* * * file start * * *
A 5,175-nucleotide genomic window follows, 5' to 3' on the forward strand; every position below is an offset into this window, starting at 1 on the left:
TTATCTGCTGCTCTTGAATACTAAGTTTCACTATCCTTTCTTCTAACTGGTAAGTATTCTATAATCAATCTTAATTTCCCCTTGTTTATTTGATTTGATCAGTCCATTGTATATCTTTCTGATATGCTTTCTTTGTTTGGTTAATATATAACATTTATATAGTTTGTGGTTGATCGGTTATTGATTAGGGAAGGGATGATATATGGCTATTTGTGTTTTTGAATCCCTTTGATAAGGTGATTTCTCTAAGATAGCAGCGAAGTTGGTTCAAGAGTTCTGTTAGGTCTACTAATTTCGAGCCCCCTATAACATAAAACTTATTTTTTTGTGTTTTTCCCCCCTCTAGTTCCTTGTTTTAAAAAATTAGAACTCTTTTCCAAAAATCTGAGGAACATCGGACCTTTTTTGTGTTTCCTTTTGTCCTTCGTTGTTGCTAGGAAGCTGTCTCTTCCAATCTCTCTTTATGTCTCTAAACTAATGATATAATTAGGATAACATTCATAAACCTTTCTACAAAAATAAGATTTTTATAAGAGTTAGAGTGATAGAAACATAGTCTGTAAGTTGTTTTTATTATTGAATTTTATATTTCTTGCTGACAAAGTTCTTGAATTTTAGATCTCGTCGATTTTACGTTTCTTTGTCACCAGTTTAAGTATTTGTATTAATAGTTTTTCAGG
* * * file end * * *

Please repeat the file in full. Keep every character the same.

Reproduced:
A 5,175-nucleotide genomic window follows, 5' to 3' on the forward strand; every position below is an offset into this window, starting at 1 on the left:
TTATCTGCTGCTCTTGAATACTAAGTTTCACTATCCTTTCTTCTAACTGGTAAGTATTCTATAATCAATCTTAATTTCCCCTTGTTTATTTGATTTGATCAGTCCATTGTATATCTTTCTGATATGCTTTCTTTGTTTGGTTAATATATAACATTTATATAGTTTGTGGTTGATCGGTTATTGATTAGGGAAGGGATGATATATGGCTATTTGTGTTTTTGAATCCCTTTGATAAGGTGATTTCTCTAAGATAGCAGCGAAGTTGGTTCAAGAGTTCTGTTAGGTCTACTAATTTCGAGCCCCCTATAACATAAAACTTATTTTTTTGTGTTTTTCCCCCCTCTAGTTCCTTGTTTTAAAAAATTAGAACTCTTTTCCAAAAATCTGAGGAACATCGGACCTTTTTTGTGTTTCCTTTTGTCCTTCGTTGTTGCTAGGAAGCTGTCTCTTCCAATCTCTCTTTATGTCTCTAAACTAATGATATAATTAGGATAACATTCATAAACCTTTCTACAAAAATAAGATTTTTATAAGAGTTAGAGTGATAGAAACATAGTCTGTAAGTTGTTTTTATTATTGAATTTTATATTTCTTGCTGACAAAGTTCTTGAATTTTAGATCTCGTCGATTTTACGTTTCTTTGTCACCAGTTTAAGTATTTGTATTAATAGTTTTTCAGG